Cross River Gorilla
Facts about Cross River gorillas. "Scientific name for Cross River gorilla is Gorilla gorilla diehl". The Cross River gorilla has the species name G.g. diehli, full species name Gorilla gorilla diehl. The cross river gorilla is most closely related to the western lowland gorilla according to a 2001 genetic analysis. The Cross River gorilla and Western Lowland gorilla are though to have diverged as subspecies in the past few hundred thousand years, whereas the eastern and western gorillas diverged around two million years ago from a common ancestor.
There are two main species of gorillas, east and western lowland gorillas. They all live in equatorial Africa. These two populations are separated by the 600 miles (965 km) of the Congo Basin forest, an area filled with chimpanzees, bonobos and other primates. The eastern lowland gorillas and western lowland gorillas both have upland subspecies. The Cross River gorilla can be seen as the upland species of the western lowland gorilla. The Cross River gorilla lives in a small 300 square mile area that is geographically isolated from other gorilla populations.
Like all gorillas, Cross River Gorillas have arms much longer than their legs. And they walk on all fours, sometimes called knuckle walking. The males weigh three hundred to four hundred pounds (136 to 181 kg), while females weigh around two hundred pounds (90 kg). Females are four and a half to five feet tall (1.37 to 1.52 meters). Male Cross River gorillas are five and a half feet tall if upright (1.6 meters). Females reach sexual maturity at seven or eight years of age but rarely give birth until closer to age ten. The Cross River gorilla are pregnant for eight to nine months and give birth to babies somewhere between three and four pounds. The babies can grasp onto the mother’s fur from birth. They are nursed for up to three years before the female is receptive again. Female Cross River gorillas only have three or four offspring in a lifetime, meaning that the population takes centuries to rebound after a decline.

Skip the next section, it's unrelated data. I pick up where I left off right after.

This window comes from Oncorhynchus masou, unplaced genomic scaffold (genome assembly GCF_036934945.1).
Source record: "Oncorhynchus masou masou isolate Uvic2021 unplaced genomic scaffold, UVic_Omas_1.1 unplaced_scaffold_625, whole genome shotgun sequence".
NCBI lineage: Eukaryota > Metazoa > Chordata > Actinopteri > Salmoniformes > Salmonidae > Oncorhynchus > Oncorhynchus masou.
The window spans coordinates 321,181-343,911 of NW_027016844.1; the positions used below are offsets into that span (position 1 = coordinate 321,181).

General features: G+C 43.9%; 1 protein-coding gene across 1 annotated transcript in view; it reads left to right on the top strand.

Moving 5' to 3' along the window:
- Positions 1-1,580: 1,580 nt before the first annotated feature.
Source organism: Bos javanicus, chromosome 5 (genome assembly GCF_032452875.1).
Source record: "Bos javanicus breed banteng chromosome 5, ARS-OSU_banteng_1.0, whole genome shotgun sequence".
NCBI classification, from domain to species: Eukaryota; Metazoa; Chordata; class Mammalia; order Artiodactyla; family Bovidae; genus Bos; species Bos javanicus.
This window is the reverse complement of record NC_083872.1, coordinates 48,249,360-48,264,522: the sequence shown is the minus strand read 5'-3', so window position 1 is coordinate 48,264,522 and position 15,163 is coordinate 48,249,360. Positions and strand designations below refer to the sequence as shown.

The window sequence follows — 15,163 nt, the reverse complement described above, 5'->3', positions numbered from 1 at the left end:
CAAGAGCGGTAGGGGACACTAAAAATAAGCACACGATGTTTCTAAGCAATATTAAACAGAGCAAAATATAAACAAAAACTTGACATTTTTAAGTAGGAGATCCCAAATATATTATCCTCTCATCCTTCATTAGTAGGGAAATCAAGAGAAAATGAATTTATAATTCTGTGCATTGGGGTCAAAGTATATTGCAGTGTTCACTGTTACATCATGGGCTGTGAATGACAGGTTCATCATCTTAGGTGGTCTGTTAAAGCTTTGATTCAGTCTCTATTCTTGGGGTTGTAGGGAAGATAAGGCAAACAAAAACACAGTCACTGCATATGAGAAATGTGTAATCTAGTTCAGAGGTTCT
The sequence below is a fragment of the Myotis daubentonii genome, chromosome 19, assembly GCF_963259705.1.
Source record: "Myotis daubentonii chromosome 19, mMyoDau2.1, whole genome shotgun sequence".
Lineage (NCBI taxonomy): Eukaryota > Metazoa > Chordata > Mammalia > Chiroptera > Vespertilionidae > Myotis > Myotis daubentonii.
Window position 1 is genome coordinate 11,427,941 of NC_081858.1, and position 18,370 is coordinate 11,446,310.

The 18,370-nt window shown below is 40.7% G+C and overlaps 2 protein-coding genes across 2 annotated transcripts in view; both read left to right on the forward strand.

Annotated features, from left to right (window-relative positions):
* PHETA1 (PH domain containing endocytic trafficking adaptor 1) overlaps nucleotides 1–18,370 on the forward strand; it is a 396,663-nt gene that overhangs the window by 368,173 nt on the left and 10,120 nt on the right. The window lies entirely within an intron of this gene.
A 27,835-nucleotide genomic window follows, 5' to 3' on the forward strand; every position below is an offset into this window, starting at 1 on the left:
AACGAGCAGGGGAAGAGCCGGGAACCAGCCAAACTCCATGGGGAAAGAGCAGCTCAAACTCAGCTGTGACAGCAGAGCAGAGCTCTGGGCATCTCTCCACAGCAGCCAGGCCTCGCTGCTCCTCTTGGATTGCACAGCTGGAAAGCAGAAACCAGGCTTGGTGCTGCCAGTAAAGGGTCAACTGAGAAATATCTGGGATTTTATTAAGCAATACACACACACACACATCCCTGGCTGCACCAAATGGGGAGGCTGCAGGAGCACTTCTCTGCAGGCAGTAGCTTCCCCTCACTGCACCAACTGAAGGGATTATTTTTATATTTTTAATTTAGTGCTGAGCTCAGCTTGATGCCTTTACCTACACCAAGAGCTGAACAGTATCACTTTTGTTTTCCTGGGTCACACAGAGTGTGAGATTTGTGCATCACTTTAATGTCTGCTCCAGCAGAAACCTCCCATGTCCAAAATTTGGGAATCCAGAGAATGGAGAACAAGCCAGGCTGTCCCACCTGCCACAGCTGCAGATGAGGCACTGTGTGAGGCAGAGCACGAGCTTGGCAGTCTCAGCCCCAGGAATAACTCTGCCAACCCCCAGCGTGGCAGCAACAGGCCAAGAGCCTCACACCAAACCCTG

Females Cross River Gorillas tend to stay with their natal group, join neighboring groups or sometimes pair with single males. Males leave the group once they mature. They live alone until they establish their own territory or try to takeover their old family territory. Gorilla groups range from five to ten individuals, with one male and anywhere from two to five females. The group also includes babies and adolescents. Their home range varies in size from 2 to 11 1/2 square miles (five square kilometers to thirty square kilometers).
Cross River Gorillas diets shift with the elevation. The upland species of eastern and western gorillas live in montane forest at 4000 feet (1220 meters) and bamboo forests from 6000 feet (1830 meters) and higher elevations. The upland species of the eastern and western gorillas thus have teeth better adapted to the hard woody plants like bamboo than the softer plants available close to sea level.
Eastern gorillas are larger than western gorillas. The cross river gorilla has lighter hair on its silverback males than Western gorillas, and their silverback fur can stretch around to the thighs. On western gorillas, the silver hair grows on a well defined patch on the back.
The Cross River gorilla population of gorillas is critically endangered in the wild, with around 300 in the wild. Cross River gorillas only live in a small area in Cameroon and Nigeria. And unlike the Western lowland gorilla, there is no large captive population from which the wild population could be replenished.